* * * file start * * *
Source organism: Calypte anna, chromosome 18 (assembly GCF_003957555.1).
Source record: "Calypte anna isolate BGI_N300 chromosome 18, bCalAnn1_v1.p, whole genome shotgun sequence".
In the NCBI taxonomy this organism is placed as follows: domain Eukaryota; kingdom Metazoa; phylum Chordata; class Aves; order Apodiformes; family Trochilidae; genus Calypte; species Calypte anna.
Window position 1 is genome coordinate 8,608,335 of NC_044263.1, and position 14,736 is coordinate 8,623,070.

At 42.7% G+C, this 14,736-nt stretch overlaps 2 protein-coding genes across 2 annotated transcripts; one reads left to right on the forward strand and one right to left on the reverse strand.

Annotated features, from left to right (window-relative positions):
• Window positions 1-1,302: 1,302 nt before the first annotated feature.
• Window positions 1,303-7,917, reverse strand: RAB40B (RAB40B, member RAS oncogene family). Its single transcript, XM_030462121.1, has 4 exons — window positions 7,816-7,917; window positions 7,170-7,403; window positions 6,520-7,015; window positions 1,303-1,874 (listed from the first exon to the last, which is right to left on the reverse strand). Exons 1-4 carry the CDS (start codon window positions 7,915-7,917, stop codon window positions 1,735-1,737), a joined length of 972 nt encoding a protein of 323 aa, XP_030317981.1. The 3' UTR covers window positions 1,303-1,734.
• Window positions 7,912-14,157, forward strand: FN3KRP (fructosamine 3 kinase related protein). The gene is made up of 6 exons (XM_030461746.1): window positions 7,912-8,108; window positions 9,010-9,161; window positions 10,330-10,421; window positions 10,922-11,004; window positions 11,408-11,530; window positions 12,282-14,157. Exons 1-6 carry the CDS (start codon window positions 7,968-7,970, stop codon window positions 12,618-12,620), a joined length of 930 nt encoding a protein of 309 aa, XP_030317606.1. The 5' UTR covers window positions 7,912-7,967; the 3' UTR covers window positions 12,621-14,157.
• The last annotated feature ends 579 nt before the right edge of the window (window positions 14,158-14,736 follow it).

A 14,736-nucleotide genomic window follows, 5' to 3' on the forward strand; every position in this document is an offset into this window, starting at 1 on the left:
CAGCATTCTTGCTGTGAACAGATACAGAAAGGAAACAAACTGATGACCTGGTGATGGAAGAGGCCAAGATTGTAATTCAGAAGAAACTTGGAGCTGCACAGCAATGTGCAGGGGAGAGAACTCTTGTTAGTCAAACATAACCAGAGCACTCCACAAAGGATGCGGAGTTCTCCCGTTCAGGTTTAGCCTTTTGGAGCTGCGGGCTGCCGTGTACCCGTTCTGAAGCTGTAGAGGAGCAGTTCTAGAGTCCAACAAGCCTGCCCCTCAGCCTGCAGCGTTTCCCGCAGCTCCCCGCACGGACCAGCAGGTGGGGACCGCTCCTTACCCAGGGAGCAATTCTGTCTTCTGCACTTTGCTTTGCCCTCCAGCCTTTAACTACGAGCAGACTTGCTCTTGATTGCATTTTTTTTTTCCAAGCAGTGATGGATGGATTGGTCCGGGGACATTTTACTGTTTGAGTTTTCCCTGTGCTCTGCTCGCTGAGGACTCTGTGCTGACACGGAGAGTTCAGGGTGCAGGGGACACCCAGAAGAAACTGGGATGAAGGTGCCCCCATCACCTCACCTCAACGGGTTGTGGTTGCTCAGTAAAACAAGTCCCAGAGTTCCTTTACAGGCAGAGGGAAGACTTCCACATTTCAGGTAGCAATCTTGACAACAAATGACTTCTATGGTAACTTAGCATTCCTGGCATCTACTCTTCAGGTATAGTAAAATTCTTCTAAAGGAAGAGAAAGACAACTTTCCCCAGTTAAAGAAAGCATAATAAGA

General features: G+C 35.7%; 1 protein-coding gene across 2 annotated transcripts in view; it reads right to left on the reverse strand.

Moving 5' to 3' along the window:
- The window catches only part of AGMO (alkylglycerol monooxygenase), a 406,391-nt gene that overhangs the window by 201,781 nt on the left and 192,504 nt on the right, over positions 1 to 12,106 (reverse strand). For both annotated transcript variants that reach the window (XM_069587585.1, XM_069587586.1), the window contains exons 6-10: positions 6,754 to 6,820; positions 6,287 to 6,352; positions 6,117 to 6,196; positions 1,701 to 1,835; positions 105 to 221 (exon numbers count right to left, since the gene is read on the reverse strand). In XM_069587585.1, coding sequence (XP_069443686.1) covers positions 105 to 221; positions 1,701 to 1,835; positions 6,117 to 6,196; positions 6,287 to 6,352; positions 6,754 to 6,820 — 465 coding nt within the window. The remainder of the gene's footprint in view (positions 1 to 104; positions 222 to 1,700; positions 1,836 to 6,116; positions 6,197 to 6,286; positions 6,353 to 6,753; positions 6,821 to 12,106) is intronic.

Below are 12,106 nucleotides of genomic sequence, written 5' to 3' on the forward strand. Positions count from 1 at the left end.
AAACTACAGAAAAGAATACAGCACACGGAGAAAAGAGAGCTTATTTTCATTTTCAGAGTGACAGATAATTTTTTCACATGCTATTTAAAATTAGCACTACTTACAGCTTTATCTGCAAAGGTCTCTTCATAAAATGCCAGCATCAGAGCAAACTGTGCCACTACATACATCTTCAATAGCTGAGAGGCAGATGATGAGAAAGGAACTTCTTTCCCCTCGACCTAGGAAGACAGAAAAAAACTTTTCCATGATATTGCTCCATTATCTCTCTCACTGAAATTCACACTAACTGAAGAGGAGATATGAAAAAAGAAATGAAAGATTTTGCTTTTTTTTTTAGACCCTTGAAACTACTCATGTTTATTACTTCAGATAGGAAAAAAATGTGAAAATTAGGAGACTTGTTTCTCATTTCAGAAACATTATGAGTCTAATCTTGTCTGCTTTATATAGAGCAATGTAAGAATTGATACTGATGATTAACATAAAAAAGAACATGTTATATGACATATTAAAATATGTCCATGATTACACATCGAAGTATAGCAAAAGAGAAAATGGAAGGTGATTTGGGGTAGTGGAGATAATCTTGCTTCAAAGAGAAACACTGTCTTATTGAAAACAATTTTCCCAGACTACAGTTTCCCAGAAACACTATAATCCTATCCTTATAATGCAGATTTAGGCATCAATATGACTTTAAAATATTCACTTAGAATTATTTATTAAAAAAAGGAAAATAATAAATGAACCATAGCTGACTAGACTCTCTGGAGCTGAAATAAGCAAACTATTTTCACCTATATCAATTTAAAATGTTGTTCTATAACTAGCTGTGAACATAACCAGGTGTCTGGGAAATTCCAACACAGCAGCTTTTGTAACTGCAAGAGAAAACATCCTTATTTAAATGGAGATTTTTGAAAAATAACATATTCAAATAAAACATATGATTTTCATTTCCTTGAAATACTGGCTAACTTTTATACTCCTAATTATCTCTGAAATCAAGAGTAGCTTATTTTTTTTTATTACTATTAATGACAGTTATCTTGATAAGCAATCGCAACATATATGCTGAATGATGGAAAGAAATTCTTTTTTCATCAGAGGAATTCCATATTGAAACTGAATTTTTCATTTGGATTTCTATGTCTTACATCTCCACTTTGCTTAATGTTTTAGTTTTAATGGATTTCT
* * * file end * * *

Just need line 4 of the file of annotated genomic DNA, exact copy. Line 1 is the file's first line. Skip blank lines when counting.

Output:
Window position 1 is genome coordinate 8,608,335 of NC_044263.1, and position 14,736 is coordinate 8,623,070.